• Reply
    Sue Crane
    July 8, 2013 at 1:42 pm

    I love new words!!!!

  • Reply
    Ken
    July 8, 2013 at 12:33 pm

    Tipper,
    I remember when your beautiful girls
    called me and sung “Happy Birthday”.
    That was so nice and unexpected,
    made my reading glasses fog up!
    Chitter and Chatter both come from
    a family of real musicians, and
    we’ve enjoyed watching them grow.
    No wonder you’re so proud of ’em,
    us too…Ken

  • Reply
    Howland
    July 8, 2013 at 12:02 pm

    Now, there’s a word I’ve never run into, and I have played music for 6 decades and more! My best recollection is that if you were a person who was gifted in the ways of the guitar, banjo, fiddle, etc., that’s what you did, you “Played music” in the mountains. I can’t remember what they called it in upstate New York, its been almost long enough….

  • Reply
    Ed Ammons
    July 8, 2013 at 11:53 am

    Musicianers, songstresses, artists, artisans, authors, actresses and Appalachian ballerinas. Could you ask for more?

  • Reply
    b. Ruth
    July 8, 2013 at 11:38 am

    Whoopsie! The sun has gone under clouds again! This playing hide and seek is irritating!
    Well, I’ll just draw me a big sun in the corner of the canvas like my grandchildren taught me. Have me some long rays coming down sparking on the stick people and children on the swing and the stick tuplips and the tall stick sunflowers…A few blue M’s flying over the one small white cotton cloud toward the green ball on a thicker stick of a tree! What a wonderful painting that will be!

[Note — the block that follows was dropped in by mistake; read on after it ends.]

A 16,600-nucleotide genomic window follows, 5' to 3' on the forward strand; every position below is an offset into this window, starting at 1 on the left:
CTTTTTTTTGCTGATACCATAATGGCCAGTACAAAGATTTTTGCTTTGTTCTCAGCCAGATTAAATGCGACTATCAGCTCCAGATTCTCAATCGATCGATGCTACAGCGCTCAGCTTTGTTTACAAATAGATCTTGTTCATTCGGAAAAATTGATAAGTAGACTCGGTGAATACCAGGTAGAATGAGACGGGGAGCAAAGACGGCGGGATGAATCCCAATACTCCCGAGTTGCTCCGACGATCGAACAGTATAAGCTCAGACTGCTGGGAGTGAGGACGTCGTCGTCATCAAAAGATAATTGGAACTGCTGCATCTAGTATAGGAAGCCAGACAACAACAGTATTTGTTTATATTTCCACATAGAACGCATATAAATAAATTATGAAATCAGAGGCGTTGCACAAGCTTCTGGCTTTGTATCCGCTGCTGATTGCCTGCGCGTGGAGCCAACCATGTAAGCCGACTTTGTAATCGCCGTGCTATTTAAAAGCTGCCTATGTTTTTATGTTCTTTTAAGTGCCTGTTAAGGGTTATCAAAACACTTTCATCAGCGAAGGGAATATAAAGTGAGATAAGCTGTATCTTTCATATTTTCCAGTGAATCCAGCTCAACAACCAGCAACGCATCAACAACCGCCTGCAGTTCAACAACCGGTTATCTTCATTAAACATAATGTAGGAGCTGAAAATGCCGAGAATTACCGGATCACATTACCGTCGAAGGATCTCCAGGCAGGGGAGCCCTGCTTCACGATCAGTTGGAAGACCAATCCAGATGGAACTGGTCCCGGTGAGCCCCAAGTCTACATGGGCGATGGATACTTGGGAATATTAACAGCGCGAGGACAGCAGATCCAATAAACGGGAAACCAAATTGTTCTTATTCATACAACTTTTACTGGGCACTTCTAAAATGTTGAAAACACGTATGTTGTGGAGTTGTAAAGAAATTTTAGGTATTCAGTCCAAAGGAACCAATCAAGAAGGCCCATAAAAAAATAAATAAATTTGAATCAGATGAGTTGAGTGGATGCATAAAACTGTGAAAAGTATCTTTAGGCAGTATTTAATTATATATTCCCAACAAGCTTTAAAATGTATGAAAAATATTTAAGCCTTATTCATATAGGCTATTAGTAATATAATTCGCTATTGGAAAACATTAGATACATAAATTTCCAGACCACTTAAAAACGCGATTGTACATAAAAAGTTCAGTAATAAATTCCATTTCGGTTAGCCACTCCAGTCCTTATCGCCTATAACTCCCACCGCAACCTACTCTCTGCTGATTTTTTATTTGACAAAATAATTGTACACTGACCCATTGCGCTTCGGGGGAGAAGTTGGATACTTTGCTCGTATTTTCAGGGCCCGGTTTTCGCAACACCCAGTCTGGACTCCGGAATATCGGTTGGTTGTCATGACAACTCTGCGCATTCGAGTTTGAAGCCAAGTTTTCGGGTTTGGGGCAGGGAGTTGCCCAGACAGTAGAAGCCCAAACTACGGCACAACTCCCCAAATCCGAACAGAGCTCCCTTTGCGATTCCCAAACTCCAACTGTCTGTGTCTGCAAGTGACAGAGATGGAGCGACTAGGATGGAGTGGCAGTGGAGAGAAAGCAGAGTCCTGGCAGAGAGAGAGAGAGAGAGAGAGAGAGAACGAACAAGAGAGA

Thanks Tipper, Thanks grandchildren!

  • Reply
    Gina S
    July 8, 2013 at 10:01 am

    Musicianer, that’s a new one for me. Seems like being one would be fun and hearing one or more would be an unexpected delight. I have always enjoyed the sight and sounds from music filling my ears in public places. Joy comes from hearing it causing the audience to walk away in smiles. At least so it goes for me.

  • Reply
    Charles Fletcher
    July 8, 2013 at 8:50 am

    Tipper,
    You and your girls will never be forget for the special
    birthday song for me. I am hoping to be here for my 92nd. birthday and the girls will use the cloger
    dances and sing it one more time.
    Thanks.
    Charles

  • Reply
    Miss Cindy
    July 8, 2013 at 8:14 am

    I love it…will sing for birthday cake! Beautiful, talented, and smart.
    I’ve never heard that word. I wonder is the ‘c’ pronounced as a ‘k’ in this , new to me, word?

  • Reply
    Mike McLain
    July 8, 2013 at 7:43 am

    I like the term. Being a “musicianer” all of my life, many of my fondest memories are connected to music experiences. It is almost impossible to describe to non-musicianers the feeling of creating music, whether for the enjoyment of others or for the musicianer’s own enjoyment. It taps to the very root of the soul.

  • Reply
    Sheryl Paul
    July 8, 2013 at 7:31 am

    both your girls are very special musicianers. Dancing, playing and singing, you should be very proud of them.